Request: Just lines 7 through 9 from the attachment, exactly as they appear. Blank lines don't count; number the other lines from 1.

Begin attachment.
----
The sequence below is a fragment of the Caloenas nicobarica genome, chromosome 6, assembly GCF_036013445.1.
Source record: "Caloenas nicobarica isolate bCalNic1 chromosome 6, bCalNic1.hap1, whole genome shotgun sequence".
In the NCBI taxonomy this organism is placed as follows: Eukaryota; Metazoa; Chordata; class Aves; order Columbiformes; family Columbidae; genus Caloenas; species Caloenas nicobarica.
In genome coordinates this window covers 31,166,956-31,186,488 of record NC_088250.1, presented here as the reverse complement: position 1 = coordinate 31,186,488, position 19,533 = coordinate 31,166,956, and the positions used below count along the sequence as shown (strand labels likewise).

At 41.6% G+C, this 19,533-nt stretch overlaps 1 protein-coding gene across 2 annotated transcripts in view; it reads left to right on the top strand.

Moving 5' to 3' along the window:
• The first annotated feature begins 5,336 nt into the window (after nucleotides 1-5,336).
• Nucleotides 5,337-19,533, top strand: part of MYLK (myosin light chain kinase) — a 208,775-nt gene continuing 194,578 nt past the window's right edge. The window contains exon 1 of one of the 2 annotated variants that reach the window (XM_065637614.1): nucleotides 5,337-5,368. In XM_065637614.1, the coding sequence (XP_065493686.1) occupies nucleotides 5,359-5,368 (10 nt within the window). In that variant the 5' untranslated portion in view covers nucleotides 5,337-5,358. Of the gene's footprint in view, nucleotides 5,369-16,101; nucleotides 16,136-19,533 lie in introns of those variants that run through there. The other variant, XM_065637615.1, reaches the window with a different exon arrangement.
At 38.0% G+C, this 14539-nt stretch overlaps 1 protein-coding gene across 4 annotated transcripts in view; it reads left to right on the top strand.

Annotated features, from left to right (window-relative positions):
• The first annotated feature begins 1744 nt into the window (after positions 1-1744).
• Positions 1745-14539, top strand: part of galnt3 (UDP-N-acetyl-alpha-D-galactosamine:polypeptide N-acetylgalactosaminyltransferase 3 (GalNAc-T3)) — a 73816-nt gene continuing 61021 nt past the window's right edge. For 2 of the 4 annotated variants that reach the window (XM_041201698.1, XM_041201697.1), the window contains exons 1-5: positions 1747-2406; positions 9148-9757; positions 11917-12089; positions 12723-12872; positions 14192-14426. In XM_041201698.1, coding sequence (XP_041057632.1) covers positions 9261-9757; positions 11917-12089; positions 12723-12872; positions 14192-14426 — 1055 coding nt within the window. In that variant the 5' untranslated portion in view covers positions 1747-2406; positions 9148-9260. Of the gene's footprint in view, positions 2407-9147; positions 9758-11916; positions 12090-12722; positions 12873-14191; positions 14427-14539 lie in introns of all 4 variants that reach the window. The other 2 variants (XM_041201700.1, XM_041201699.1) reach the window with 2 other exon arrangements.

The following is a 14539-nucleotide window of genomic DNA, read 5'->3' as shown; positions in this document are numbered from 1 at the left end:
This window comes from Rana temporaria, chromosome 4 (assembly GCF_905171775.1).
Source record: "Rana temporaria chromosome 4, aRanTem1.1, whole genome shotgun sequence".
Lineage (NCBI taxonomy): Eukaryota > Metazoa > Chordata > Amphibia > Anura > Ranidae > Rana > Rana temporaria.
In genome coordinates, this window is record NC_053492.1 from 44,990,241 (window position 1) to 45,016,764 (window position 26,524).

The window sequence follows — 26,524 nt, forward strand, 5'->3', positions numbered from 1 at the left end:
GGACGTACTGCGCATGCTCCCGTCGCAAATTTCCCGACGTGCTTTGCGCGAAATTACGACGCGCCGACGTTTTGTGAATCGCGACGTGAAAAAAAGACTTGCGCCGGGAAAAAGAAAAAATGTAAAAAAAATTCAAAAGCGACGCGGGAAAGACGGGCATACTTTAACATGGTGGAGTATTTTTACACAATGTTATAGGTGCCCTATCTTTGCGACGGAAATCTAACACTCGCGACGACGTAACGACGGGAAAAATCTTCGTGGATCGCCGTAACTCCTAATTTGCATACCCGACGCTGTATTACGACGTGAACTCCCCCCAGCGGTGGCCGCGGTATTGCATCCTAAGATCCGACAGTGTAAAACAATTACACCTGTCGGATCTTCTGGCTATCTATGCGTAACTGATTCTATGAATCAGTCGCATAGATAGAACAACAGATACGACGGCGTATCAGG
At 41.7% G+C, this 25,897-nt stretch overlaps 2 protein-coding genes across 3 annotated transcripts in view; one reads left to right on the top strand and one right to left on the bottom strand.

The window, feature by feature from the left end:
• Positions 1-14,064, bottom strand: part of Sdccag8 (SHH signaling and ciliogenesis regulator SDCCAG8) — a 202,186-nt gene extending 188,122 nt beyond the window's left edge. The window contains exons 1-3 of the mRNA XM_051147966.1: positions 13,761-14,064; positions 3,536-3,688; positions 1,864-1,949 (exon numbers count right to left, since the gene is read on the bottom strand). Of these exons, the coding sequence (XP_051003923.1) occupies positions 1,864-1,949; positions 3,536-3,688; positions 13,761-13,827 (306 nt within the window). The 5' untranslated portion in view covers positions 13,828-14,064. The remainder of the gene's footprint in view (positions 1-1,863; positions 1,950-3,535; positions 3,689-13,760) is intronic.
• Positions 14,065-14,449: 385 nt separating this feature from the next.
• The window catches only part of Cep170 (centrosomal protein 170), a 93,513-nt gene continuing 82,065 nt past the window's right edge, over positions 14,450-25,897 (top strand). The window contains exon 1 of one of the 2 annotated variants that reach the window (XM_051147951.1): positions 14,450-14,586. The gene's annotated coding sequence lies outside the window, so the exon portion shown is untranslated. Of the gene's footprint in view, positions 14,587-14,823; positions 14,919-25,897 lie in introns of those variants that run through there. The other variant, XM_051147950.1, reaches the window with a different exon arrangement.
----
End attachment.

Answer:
• The first annotated feature begins 5,336 nt into the window (after nucleotides 1-5,336).
• Nucleotides 5,337-19,533, top strand: part of MYLK (myosin light chain kinase) — a 208,775-nt gene continuing 194,578 nt past the window's right edge. The window contains exon 1 of one of the 2 annotated variants that reach the window (XM_065637614.1): nucleotides 5,337-5,368. In XM_065637614.1, the coding sequence (XP_065493686.1) occupies nucleotides 5,359-5,368 (10 nt within the window). In that variant the 5' untranslated portion in view covers nucleotides 5,337-5,358. Of the gene's footprint in view, nucleotides 5,369-16,101; nucleotides 16,136-19,533 lie in introns of those variants that run through there. The other variant, XM_065637615.1, reaches the window with a different exon arrangement.
At 38.0% G+C, this 14539-nt stretch overlaps 1 protein-coding gene across 4 annotated transcripts in view; it reads left to right on the top strand.